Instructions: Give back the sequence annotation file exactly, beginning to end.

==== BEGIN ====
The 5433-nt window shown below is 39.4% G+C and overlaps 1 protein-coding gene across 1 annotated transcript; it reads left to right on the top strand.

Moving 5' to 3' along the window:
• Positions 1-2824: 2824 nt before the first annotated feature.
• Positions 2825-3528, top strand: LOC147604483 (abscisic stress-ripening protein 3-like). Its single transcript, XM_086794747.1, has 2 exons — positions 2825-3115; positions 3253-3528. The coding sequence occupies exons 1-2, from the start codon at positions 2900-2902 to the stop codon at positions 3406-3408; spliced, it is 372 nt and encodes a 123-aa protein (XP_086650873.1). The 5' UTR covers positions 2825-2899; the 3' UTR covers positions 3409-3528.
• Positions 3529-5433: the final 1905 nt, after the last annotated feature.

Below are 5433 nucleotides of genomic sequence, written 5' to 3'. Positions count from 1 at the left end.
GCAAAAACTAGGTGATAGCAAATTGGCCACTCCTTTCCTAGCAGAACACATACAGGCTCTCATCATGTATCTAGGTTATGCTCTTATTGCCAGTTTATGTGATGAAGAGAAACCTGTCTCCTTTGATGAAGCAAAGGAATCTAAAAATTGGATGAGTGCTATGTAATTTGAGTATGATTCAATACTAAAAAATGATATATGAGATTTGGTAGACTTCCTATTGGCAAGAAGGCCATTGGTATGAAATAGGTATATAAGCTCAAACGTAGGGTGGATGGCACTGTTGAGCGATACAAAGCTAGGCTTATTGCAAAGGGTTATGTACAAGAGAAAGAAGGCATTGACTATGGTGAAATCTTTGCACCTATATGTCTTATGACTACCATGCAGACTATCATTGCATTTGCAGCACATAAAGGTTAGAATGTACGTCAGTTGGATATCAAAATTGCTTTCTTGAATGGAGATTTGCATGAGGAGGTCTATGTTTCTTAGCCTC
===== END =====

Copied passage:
The 5433-nt window shown below is 39.4% G+C and overlaps 1 protein-coding gene across 1 annotated transcript; it reads left to right on the top strand.

Moving 5' to 3' along the window:
• Positions 1-2824: 2824 nt before the first annotated feature.
• Positions 2825-3528, top strand: LOC147604483 (abscisic stress-ripening protein 3-like). Its single transcript, XM_086794747.1, has 2 exons — positions 2825-3115; positions 3253-3528. The coding sequence occupies exons 1-2, from the start codon at positions 2900-2902 to the stop codon at positions 3406-3408; spliced, it is 372 nt and encodes a 123-aa protein (XP_086650873.1). The 5' UTR covers positions 2825-2899; the 3' UTR covers positions 3409-3528.
• Positions 3529-5433: the final 1905 nt, after the last annotated feature.

Below are 5433 nucleotides of genomic sequence, written 5' to 3'. Positions count from 1 at the left end.
GCAAAAACTAGGTGATAGCAAATTGGCCACTCCTTTCCTAGCAGAACACATACAGGCTCTCATCATGTATCTAGGTTATGCTCTTATTGCCAGTTTATGTGATGAAGAGAAACCTGTCTCCTTTGATGAAGCAAAGGAATCTAAAAATTGGATGAGTGCTATGTAATTTGAGTATGATTCAATACTAAAAAATGATATATGAGATTTGGTAGACTTCCTATTGGCAAGAAGGCCATTGGTATGAAATAGGTATATAAGCTCAAACGTAGGGTGGATGGCACTGTTGAGCGATACAAAGCTAGGCTTATTGCAAAGGGTTATGTACAAGAGAAAGAAGGCATTGACTATGGTGAAATCTTTGCACCTATATGTCTTATGACTACCATGCAGACTATCATTGCATTTGCAGCACATAAAGGTTAGAATGTACGTCAGTTGGATATCAAAATTGCTTTCTTGAATGGAGATTTGCATGAGGAGGTCTATGTTTCTTAGCCTC